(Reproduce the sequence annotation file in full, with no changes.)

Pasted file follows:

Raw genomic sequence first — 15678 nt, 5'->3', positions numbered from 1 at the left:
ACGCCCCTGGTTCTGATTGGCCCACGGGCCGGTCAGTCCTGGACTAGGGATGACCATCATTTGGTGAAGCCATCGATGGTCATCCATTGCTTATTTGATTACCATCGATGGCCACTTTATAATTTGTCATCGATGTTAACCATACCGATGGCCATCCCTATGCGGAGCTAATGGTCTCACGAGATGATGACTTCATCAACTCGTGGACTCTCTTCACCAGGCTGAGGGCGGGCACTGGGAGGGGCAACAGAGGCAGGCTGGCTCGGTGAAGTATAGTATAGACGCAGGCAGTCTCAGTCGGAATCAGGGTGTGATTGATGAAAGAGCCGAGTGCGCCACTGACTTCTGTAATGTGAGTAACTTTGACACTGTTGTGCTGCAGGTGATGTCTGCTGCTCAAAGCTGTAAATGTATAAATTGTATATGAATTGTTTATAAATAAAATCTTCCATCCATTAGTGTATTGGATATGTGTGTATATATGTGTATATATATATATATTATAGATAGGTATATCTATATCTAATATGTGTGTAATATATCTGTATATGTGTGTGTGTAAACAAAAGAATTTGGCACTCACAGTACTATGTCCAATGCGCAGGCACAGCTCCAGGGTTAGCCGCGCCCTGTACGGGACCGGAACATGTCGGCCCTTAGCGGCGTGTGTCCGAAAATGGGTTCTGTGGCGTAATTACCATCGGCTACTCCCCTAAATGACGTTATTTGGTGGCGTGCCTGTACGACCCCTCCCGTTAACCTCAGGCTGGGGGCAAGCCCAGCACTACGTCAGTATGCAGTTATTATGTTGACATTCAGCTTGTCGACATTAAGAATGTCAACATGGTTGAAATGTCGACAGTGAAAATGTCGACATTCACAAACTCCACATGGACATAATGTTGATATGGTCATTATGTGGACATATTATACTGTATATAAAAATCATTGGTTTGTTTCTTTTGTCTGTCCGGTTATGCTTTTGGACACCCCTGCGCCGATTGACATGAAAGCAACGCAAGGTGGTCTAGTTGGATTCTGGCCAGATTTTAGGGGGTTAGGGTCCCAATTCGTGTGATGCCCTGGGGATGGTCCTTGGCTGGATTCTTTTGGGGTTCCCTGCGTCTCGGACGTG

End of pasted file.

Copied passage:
Raw genomic sequence first — 15678 nt, 5'->3', positions numbered from 1 at the left:
ACGCCCCTGGTTCTGATTGGCCCACGGGCCGGTCAGTCCTGGACTAGGGATGACCATCATTTGGTGAAGCCATCGATGGTCATCCATTGCTTATTTGATTACCATCGATGGCCACTTTATAATTTGTCATCGATGTTAACCATACCGATGGCCATCCCTATGCGGAGCTAATGGTCTCACGAGATGATGACTTCATCAACTCGTGGACTCTCTTCACCAGGCTGAGGGCGGGCACTGGGAGGGGCAACAGAGGCAGGCTGGCTCGGTGAAGTATAGTATAGACGCAGGCAGTCTCAGTCGGAATCAGGGTGTGATTGATGAAAGAGCCGAGTGCGCCACTGACTTCTGTAATGTGAGTAACTTTGACACTGTTGTGCTGCAGGTGATGTCTGCTGCTCAAAGCTGTAAATGTATAAATTGTATATGAATTGTTTATAAATAAAATCTTCCATCCATTAGTGTATTGGATATGTGTGTATATATGTGTATATATATATATATTATAGATAGGTATATCTATATCTAATATGTGTGTAATATATCTGTATATGTGTGTGTGTAAACAAAAGAATTTGGCACTCACAGTACTATGTCCAATGCGCAGGCACAGCTCCAGGGTTAGCCGCGCCCTGTACGGGACCGGAACATGTCGGCCCTTAGCGGCGTGTGTCCGAAAATGGGTTCTGTGGCGTAATTACCATCGGCTACTCCCCTAAATGACGTTATTTGGTGGCGTGCCTGTACGACCCCTCCCGTTAACCTCAGGCTGGGGGCAAGCCCAGCACTACGTCAGTATGCAGTTATTATGTTGACATTCAGCTTGTCGACATTAAGAATGTCAACATGGTTGAAATGTCGACAGTGAAAATGTCGACATTCACAAACTCCACATGGACATAATGTTGATATGGTCATTATGTGGACATATTATACTGTATATAAAAATCATTGGTTTGTTTCTTTTGTCTGTCCGGTTATGCTTTTGGACACCCCTGCGCCGATTGACATGAAAGCAACGCAAGGTGGTCTAGTTGGATTCTGGCCAGATTTTAGGGGGTTAGGGTCCCAATTCGTGTGATGCCCTGGGGATGGTCCTTGGCTGGATTCTTTTGGGGTTCCCTGCGTCTCGGACGTG